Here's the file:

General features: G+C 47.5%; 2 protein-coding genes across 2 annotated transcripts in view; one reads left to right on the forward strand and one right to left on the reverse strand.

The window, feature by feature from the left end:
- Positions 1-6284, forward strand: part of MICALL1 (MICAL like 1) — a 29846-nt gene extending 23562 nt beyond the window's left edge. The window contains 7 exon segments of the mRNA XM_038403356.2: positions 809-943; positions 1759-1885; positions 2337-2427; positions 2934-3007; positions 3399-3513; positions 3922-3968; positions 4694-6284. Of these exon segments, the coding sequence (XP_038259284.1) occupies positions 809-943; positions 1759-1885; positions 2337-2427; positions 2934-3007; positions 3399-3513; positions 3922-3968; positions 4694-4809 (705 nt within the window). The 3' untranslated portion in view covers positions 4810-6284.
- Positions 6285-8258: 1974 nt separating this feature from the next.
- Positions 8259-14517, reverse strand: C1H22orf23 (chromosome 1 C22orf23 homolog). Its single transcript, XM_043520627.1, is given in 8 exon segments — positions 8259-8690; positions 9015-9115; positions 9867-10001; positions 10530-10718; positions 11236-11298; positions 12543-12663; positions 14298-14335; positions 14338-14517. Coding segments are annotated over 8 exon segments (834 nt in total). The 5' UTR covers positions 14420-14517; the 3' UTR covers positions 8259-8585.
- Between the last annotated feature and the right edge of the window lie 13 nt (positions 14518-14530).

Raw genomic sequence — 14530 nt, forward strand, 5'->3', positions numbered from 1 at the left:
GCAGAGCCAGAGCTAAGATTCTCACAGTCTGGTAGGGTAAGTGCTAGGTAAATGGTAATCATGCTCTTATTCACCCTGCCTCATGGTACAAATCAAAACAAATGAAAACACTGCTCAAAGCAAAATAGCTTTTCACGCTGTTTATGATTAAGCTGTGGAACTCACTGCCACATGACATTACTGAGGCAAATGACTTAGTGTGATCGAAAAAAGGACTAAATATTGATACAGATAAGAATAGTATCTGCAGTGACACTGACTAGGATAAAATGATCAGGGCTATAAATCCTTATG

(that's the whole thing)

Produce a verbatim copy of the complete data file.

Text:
General features: G+C 47.5%; 2 protein-coding genes across 2 annotated transcripts in view; one reads left to right on the forward strand and one right to left on the reverse strand.

The window, feature by feature from the left end:
- Positions 1-6284, forward strand: part of MICALL1 (MICAL like 1) — a 29846-nt gene extending 23562 nt beyond the window's left edge. The window contains 7 exon segments of the mRNA XM_038403356.2: positions 809-943; positions 1759-1885; positions 2337-2427; positions 2934-3007; positions 3399-3513; positions 3922-3968; positions 4694-6284. Of these exon segments, the coding sequence (XP_038259284.1) occupies positions 809-943; positions 1759-1885; positions 2337-2427; positions 2934-3007; positions 3399-3513; positions 3922-3968; positions 4694-4809 (705 nt within the window). The 3' untranslated portion in view covers positions 4810-6284.
- Positions 6285-8258: 1974 nt separating this feature from the next.
- Positions 8259-14517, reverse strand: C1H22orf23 (chromosome 1 C22orf23 homolog). Its single transcript, XM_043520627.1, is given in 8 exon segments — positions 8259-8690; positions 9015-9115; positions 9867-10001; positions 10530-10718; positions 11236-11298; positions 12543-12663; positions 14298-14335; positions 14338-14517. Coding segments are annotated over 8 exon segments (834 nt in total). The 5' UTR covers positions 14420-14517; the 3' UTR covers positions 8259-8585.
- Between the last annotated feature and the right edge of the window lie 13 nt (positions 14518-14530).

Raw genomic sequence — 14530 nt, forward strand, 5'->3', positions numbered from 1 at the left:
GCAGAGCCAGAGCTAAGATTCTCACAGTCTGGTAGGGTAAGTGCTAGGTAAATGGTAATCATGCTCTTATTCACCCTGCCTCATGGTACAAATCAAAACAAATGAAAACACTGCTCAAAGCAAAATAGCTTTTCACGCTGTTTATGATTAAGCTGTGGAACTCACTGCCACATGACATTACTGAGGCAAATGACTTAGTGTGATCGAAAAAAGGACTAAATATTGATACAGATAAGAATAGTATCTGCAGTGACACTGACTAGGATAAAATGATCAGGGCTATAAATCCTTATG